Concerned about a child
If you are concerned about a child in West Berkshire, it is important that you talk to someone about this. Don’t ignore your concerns or delay taking action.
Please contact Contact Advice Assessment Service (CAAS) within working hours on 01635 503090 for a member of staff to deal with your concern, alternatively email email@example.com
Children’s Services Out of Hours Emergency Duty Service (EDT)
EDT are available when the West Berkshire Council offices are closed if there is an emergency safeguarding concern. This includes evenings, 24 hours on weekends and bank holidays. Please contact EDT by telephone 01344 786543 or email firstname.lastname@example.org
Concerns about staff working with children
If you have a concern about a member of staff working with children (in either a paid or voluntary capacity) please contact the Local Area Designated Officer (LADO) on 01635 503090 or email@example.com
- You can call West Berkshire Children Services Contact Advice Assessment Service (CAAS): on 01635 503090. They will listen to your concerns and decide on the appropriate course of action.
- You can contact the NSPCC on 0808 800 5000 (free service, lines open 24 hours a day). They will listen to your concerns, offer advice and support and can take action on your behalf if a child is in danger. You can also report concerns anonymously. For further information or to report your concerns online visit: nspcc.org.uk/what-you-can-do/report-abuse/
Spotting the signs of child abuse and neglect
To spot the signs of child abuse or neglect, look for changes in:
- Appearance – such as frequent unexplained injuries, consistently poor hygiene, matted hair, unexplained gifts, or a parent regularly collecting children from school when drunk
- Behaviour – such as demanding or aggressive behavior, frequent lateness or absence from school, avoiding their own family, misusing drugs or alcohol, or being constantly tired
- Communication – such as sexual or aggressive language, self-harming, becoming secretive and reluctant to share information or being overly obedient
In 2014/15 more than 400,000 children in England were supported because someone noticed they needed help.
Most people find the decision to report a concern about a child a difficult one. They worry about overreacting or being wrong, and may question whether they have strong enough evidence, or if they have misread the signs of abuse or misunderstood a situation.
These fears are understandable, but unfounded.
You don’t need to be absolutely certain of what you’ve seen or heard to call your local children’s social care team. Information is usually gathered from many sources, and your report would form one part of a bigger picture. That said, a small piece of information could be the missing piece needed, so it is very important.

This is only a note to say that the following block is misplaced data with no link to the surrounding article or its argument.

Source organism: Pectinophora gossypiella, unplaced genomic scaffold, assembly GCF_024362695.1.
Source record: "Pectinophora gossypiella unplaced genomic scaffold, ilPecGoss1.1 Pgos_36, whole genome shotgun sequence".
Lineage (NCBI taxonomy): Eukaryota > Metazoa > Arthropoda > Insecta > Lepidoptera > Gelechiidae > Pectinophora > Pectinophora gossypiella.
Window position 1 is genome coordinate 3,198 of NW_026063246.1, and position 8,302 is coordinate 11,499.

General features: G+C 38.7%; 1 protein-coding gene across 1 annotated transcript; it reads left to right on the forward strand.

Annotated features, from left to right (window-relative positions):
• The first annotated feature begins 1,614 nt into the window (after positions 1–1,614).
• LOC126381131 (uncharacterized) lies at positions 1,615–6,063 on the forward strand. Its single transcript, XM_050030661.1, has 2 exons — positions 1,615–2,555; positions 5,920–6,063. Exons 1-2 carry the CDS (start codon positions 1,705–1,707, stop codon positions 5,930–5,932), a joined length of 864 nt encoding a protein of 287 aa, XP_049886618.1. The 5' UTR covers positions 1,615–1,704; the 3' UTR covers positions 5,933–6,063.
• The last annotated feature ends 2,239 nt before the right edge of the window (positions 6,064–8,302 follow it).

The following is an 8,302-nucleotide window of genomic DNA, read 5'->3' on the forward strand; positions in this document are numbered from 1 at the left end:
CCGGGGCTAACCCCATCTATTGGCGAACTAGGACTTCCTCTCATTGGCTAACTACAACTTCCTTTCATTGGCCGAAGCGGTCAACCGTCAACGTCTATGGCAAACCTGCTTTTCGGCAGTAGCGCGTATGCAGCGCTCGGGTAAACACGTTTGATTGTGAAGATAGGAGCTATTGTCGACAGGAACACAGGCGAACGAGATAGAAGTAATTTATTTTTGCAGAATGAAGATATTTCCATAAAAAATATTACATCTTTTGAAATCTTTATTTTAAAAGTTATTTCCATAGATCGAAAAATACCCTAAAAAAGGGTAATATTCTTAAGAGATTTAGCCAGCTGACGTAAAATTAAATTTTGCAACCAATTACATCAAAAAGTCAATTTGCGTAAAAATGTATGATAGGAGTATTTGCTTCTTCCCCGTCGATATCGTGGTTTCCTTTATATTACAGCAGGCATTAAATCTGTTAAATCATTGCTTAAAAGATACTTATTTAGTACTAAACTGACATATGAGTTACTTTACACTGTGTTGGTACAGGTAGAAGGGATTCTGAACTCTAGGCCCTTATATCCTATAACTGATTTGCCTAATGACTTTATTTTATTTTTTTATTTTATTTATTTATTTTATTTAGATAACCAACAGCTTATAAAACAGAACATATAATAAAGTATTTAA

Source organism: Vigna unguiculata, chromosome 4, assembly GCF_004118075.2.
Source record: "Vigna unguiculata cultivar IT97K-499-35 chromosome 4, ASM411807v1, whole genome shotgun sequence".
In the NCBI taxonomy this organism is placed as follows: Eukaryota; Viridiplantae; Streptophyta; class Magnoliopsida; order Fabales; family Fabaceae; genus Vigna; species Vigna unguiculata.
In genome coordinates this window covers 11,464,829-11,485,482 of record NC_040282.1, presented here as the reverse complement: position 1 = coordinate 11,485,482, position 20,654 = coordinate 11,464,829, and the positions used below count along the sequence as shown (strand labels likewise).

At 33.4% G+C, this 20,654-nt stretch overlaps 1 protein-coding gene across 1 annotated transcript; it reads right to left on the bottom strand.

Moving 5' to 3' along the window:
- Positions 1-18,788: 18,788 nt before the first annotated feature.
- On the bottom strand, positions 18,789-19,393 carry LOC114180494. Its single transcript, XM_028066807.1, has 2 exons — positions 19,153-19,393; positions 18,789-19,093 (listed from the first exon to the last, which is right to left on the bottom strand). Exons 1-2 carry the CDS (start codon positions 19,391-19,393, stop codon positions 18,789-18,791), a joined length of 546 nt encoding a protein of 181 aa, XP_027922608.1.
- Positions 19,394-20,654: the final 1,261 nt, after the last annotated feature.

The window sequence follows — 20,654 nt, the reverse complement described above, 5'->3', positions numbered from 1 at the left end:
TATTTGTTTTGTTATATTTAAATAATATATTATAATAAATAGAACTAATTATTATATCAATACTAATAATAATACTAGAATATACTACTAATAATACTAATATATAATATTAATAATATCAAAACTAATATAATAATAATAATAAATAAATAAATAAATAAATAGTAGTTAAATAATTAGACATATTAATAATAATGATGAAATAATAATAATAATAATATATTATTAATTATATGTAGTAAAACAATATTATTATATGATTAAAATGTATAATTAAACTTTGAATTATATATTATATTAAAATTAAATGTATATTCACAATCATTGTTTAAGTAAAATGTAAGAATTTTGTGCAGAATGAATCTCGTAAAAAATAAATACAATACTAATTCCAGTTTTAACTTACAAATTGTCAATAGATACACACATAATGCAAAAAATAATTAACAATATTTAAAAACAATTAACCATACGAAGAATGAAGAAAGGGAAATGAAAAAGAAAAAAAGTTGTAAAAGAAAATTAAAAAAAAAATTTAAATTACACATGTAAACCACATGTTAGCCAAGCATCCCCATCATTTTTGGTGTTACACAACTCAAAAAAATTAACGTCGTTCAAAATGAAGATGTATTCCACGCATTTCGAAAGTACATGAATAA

Another big worry people have is that someone will find out they have made a report, but this is unlikely to happen as you can make the call anonymously, although most people do give their details.
Some people don’t report suspected abuse because they think it might just be a one off. Even if that is the case, every child deserves to be protected and it is better to be safe than sorry.
If you’re worried a child is being abused or neglected, sharing your concerns with the local children’s social care team could mean the authorities spot the problem sooner. Children and families can be helped at an earlier stage with preventative support, if more members of the public share their concerns.
Some people prefer to talk to someone such as a partner, family member or friend before making a report – and that’s perfectly fine.
Everyone has a role to play in helping to protect children. All children have a right to be safe and should be protected from all forms of abuse and neglect. It is not just up to social services, doctors and the police to spot the signs of abuse and neglect. Members of the public are in a unique position to spot concerns among children with whom they have contact – which may not be apparent to professionals.
Reporting a concern if you are deaf, hard of hearing of speech impaired
If you are deaf, hard of hearing or speech impaired, the following options will help you to report a concern about a child:
Contact Advice Assessment Service (CAAS): Email CAAS at firstname.lastname@example.org
- This email address is confidential . If your email account is not secure, please don’t include confidential or personal information in your initial email. A member of staff will email you back and give instructions on how to provide further information securely.
- NSPCC Sign Video: This service uses British Sign Language and is available on PC, Mac, iOS (iphone/ipad) and Android smartphone (4.2 or above). Once you are connected, a BSL interpreter will appear on your screen. You can explain to the interpreter what your concerns are and tell them that you want to contact the NSPCC. The interpreter will contact NSPCC and relay your concerns to a counsellor. The counsellor will listen to your concerns and advise on a course of action. This BSL video service is currently available Monday to Friday, from 9am to 6pm. For further information and to access this service visit: nspcc.org.uk/what-you-can-do/report-abuse
Police: If you think a child is at immediate risk of harm, contact the Police on 999 via text message.
Please be aware you need to register your mobile before using the emergency SMS service.
- Send the word ‘register’ in an SMS message to 999
- You will then receive SMS messages about the service
- When you have read these SMS messages reply by sending ‘yes’ in an SMS message to 999
- You will receive a SMS message telling you that your mobile phone is registered or if there is a problem with your registration
For more information on this service and how to register, please visit: www.emergencysms.org.uk/